1.3 Is There a Cure for the Common Cold Jake's brand of science may eventually give him an answer to his question about how to prevent colds. But he won't know if it is the best answer unless he tries out all the potential treatments. We already know that Jake does not have time for that. Luckily for him, and for all of us, legions of professional scientists spend their time trying to answer questions like Jake's. Scientists use the same basic process of testing ideas about how the world works and discarding (or modifying) ideas that are inadequate. There are, however, some key differences between the ways scientists approach questions and the daily scientific investigations illustrated by Jake's quest for relief. This chapter will introduce you to the process of science as it is practiced in the research setting, and will help you understand how to evaluate scientific claims by following Jake's quest for relief from the common cold.
That alternative hypotheses could explain the results by randomly assigning subjects to treatment groups, using an effective placebo, and blinding both the data collectors and the subjects. Given such a well-designed experiment, this statistically significant result allows researchers to strongly infer that consuming zinc lozenges reduces the duration of colds. There is one final caveat however. A statistically significant result is defined as one that has a 5 probability or less of being due to chance alone. If all scientific research uses this same standard, as many as one in every 20 statistically significant results (that is, 5 of the total) is actually reporting an effect that is not real. An experiment with a statistically significant result will still be considered to support the hypothesis. However, the small but important probability that the results are due to chance explains why one supportive experiment is usually not enough to convince all scientists that a hypothesis is...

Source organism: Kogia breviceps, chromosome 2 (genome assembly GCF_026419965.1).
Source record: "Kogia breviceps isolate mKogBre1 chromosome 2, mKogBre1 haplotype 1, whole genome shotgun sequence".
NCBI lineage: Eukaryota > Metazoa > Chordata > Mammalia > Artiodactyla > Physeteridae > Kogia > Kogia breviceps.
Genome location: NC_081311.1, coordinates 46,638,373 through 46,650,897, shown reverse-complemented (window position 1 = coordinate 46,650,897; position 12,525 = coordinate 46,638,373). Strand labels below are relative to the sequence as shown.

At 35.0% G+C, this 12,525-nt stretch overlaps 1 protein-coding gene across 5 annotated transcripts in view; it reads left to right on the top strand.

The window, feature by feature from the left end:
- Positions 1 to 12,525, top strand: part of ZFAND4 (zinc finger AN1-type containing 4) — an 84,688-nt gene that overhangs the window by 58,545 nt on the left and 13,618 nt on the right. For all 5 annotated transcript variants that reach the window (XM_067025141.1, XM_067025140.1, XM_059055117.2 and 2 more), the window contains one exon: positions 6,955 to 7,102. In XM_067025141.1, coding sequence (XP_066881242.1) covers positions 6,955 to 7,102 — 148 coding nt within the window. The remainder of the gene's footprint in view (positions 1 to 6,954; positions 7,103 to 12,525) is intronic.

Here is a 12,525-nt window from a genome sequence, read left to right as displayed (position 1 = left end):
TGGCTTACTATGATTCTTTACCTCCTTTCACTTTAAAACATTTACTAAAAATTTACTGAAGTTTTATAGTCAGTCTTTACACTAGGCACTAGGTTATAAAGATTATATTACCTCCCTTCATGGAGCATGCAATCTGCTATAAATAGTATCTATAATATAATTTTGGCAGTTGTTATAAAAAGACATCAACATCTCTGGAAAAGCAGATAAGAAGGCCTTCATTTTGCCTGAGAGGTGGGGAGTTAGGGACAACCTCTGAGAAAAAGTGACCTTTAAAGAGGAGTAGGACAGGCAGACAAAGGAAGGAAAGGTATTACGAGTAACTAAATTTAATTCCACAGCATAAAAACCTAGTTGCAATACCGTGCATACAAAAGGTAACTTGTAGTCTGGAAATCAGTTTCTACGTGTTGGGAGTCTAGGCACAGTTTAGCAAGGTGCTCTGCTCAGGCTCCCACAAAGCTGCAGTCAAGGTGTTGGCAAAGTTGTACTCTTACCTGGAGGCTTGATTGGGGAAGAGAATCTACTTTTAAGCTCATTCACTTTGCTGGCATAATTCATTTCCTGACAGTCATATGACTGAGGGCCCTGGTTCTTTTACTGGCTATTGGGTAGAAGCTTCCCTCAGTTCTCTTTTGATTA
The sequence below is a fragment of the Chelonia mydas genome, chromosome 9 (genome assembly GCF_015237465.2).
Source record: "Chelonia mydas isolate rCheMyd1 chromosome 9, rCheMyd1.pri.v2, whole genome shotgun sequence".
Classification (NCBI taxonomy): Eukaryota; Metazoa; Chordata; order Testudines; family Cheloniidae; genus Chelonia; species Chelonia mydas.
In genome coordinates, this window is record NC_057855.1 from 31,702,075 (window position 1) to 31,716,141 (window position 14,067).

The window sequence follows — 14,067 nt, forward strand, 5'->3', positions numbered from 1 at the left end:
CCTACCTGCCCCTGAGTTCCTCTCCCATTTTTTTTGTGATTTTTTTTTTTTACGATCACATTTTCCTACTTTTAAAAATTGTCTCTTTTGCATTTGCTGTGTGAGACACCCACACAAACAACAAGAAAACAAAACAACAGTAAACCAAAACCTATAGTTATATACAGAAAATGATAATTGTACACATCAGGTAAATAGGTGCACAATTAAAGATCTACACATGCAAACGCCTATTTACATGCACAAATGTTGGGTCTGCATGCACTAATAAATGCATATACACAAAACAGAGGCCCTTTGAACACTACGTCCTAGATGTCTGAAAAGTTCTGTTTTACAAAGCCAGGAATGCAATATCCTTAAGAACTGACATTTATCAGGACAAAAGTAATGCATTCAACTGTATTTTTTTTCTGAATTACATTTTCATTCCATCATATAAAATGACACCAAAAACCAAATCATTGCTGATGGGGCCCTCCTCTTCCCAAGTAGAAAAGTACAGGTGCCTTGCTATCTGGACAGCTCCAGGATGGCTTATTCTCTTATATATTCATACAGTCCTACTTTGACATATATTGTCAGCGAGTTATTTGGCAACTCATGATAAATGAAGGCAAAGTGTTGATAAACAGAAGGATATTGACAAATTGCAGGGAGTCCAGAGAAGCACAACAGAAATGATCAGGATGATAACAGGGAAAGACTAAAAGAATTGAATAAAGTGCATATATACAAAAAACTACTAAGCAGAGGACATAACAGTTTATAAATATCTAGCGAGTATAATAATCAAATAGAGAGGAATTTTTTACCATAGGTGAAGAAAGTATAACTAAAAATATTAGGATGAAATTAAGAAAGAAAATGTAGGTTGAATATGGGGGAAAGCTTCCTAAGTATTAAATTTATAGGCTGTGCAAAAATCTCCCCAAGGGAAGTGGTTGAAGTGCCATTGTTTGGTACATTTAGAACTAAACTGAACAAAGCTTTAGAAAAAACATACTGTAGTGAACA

Which of the following is a prediction of the hypothesis Eating chicken noodle soup is an effective treatment for colds a. People who eat chicken noodle soup have shorter colds than people who do not eat chicken noodle soup. b. People who do not eat chicken noodle soup experience unusually long and severe colds. 10. A relationship between two factors, for instance between outside temperature and number of people with active colds in a population, is known as a(n)_.
I was extremely fit physically, and played a strenuous game of tennis regularly. My family and I had no psychiatric history. In particular, I had never suffered with depression. I developed what at the time seemed to be a minor upper respiratory tract infection. The only unusual symptom, which I had never had with previous viral infections, was muscle aches in my legs. In retrospect, I feel this was a very significant symptom as I believe the virus was causing damage centrally while manifesting peripherally in the muscle. This is my own personal belief which is based on my symptoms and not on any scientific fact. The viral studies mentioned so far have all been retrospective in design in that they investigated patients who already had CFS. To rule out convincingly the role of viruses in CFS, we need to turn to prospective studies. These studies investigate causes by studying people before they contract the illness of interest. Two prospective studies have shown that common viral...
Under the name of Chaihu (Saiko in Japanese and Shiho in Korean), the roots of several species from the genus have been frequently used in the prescriptions of Oriental traditional medicine for the treatment of common cold with fever, influenza, inflammation, hepatitis, malaria, and also menopausal syndrome in China for 2000 years. Chaihu was first recorded in Shen-Nong's Herbal, a pharmaceutical book published 2000 years ago in China. In it, Chaihu was described as the best medicine to treat diseases with fever. In 1058 a.d., an atlas of materia medica, Bencao Tu-jing, was published, which contained five illustrations of Chaihu (Figure 1.1) Zizhou Chaihu, Danzhou Chaihu, Shouzhou Chaihu, Jiangningfu Chaihu, and Xiangzhou Chaihu. According to the figures and descriptions, four (Zizhou Chaihu, Danzhou Chaihu, Jiangningfu Chaihu, and Xiangzhou Chaihu) belong to the Bupleurum genus. Prescriptions and their clinical applications (Chapters 10, 11, and 12), including Chaihu Oral Liquid...
Adverse effects are short-lived, dose-related, and comprise headache, flushing, nasal congestion and dyspepsia. High doses can inhibit PDE6 which is needed for phototransduction in the retina, and some patients report transient colour vision disturbance. (The more recently developed PDE5 inhibitors, cialis and vardenafil, appear less likely to cause visual upset.) Priapism7 has been reported.